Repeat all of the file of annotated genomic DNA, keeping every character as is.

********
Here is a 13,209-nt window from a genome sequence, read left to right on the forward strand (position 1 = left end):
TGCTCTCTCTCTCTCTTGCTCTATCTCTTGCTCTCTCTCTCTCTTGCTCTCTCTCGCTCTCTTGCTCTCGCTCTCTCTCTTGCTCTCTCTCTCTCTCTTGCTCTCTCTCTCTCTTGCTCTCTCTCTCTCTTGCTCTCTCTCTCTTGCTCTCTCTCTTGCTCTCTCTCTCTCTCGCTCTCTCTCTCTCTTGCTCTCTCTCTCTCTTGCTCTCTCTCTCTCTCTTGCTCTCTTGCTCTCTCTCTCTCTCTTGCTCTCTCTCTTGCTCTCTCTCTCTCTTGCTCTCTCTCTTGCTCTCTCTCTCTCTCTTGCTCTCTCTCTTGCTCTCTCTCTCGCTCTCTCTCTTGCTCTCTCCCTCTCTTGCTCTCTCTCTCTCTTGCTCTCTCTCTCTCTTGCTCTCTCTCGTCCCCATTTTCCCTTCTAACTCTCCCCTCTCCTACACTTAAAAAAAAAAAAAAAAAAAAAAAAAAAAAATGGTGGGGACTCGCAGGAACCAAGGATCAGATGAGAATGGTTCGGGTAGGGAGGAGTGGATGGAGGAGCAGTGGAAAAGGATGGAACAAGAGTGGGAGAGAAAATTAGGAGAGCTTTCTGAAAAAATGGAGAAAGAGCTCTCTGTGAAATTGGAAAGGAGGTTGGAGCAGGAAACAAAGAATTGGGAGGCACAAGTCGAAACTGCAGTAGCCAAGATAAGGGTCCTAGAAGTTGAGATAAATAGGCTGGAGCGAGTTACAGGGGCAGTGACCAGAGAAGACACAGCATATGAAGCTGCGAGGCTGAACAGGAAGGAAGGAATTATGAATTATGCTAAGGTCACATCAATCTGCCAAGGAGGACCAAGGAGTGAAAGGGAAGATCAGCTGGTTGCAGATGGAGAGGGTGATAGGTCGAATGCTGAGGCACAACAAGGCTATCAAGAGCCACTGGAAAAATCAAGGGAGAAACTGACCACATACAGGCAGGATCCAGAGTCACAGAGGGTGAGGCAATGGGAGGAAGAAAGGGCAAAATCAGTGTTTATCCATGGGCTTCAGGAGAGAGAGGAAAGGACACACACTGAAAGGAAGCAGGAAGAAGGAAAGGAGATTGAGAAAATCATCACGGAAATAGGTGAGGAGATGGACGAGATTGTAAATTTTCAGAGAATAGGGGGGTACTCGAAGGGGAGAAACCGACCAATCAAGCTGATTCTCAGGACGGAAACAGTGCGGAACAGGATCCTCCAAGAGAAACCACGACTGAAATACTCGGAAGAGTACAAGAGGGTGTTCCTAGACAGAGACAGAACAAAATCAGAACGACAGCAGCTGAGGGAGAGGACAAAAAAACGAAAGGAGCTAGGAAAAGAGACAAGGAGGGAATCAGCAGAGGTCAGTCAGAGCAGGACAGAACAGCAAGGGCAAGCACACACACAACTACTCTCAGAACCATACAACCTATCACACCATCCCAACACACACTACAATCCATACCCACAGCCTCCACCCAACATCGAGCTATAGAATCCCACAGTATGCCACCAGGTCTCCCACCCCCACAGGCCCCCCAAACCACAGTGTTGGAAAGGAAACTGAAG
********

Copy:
Here is a 13,209-nt window from a genome sequence, read left to right on the forward strand (position 1 = left end):
TGCTCTCTCTCTCTCTTGCTCTATCTCTTGCTCTCTCTCTCTCTTGCTCTCTCTCGCTCTCTTGCTCTCGCTCTCTCTCTTGCTCTCTCTCTCTCTCTTGCTCTCTCTCTCTCTTGCTCTCTCTCTCTCTTGCTCTCTCTCTCTTGCTCTCTCTCTTGCTCTCTCTCTCTCTCGCTCTCTCTCTCTCTTGCTCTCTCTCTCTCTTGCTCTCTCTCTCTCTCTTGCTCTCTTGCTCTCTCTCTCTCTCTTGCTCTCTCTCTTGCTCTCTCTCTCTCTTGCTCTCTCTCTTGCTCTCTCTCTCTCTCTTGCTCTCTCTCTTGCTCTCTCTCTCGCTCTCTCTCTTGCTCTCTCCCTCTCTTGCTCTCTCTCTCTCTTGCTCTCTCTCTCTCTTGCTCTCTCTCGTCCCCATTTTCCCTTCTAACTCTCCCCTCTCCTACACTTAAAAAAAAAAAAAAAAAAAAAAAAAAAAAATGGTGGGGACTCGCAGGAACCAAGGATCAGATGAGAATGGTTCGGGTAGGGAGGAGTGGATGGAGGAGCAGTGGAAAAGGATGGAACAAGAGTGGGAGAGAAAATTAGGAGAGCTTTCTGAAAAAATGGAGAAAGAGCTCTCTGTGAAATTGGAAAGGAGGTTGGAGCAGGAAACAAAGAATTGGGAGGCACAAGTCGAAACTGCAGTAGCCAAGATAAGGGTCCTAGAAGTTGAGATAAATAGGCTGGAGCGAGTTACAGGGGCAGTGACCAGAGAAGACACAGCATATGAAGCTGCGAGGCTGAACAGGAAGGAAGGAATTATGAATTATGCTAAGGTCACATCAATCTGCCAAGGAGGACCAAGGAGTGAAAGGGAAGATCAGCTGGTTGCAGATGGAGAGGGTGATAGGTCGAATGCTGAGGCACAACAAGGCTATCAAGAGCCACTGGAAAAATCAAGGGAGAAACTGACCACATACAGGCAGGATCCAGAGTCACAGAGGGTGAGGCAATGGGAGGAAGAAAGGGCAAAATCAGTGTTTATCCATGGGCTTCAGGAGAGAGAGGAAAGGACACACACTGAAAGGAAGCAGGAAGAAGGAAAGGAGATTGAGAAAATCATCACGGAAATAGGTGAGGAGATGGACGAGATTGTAAATTTTCAGAGAATAGGGGGGTACTCGAAGGGGAGAAACCGACCAATCAAGCTGATTCTCAGGACGGAAACAGTGCGGAACAGGATCCTCCAAGAGAAACCACGACTGAAATACTCGGAAGAGTACAAGAGGGTGTTCCTAGACAGAGACAGAACAAAATCAGAACGACAGCAGCTGAGGGAGAGGACAAAAAAACGAAAGGAGCTAGGAAAAGAGACAAGGAGGGAATCAGCAGAGGTCAGTCAGAGCAGGACAGAACAGCAAGGGCAAGCACACACACAACTACTCTCAGAACCATACAACCTATCACACCATCCCAACACACACTACAATCCATACCCACAGCCTCCACCCAACATCGAGCTATAGAATCCCACAGTATGCCACCAGGTCTCCCACCCCCACAGGCCCCCCAAACCACAGTGTTGGAAAGGAAACTGAAG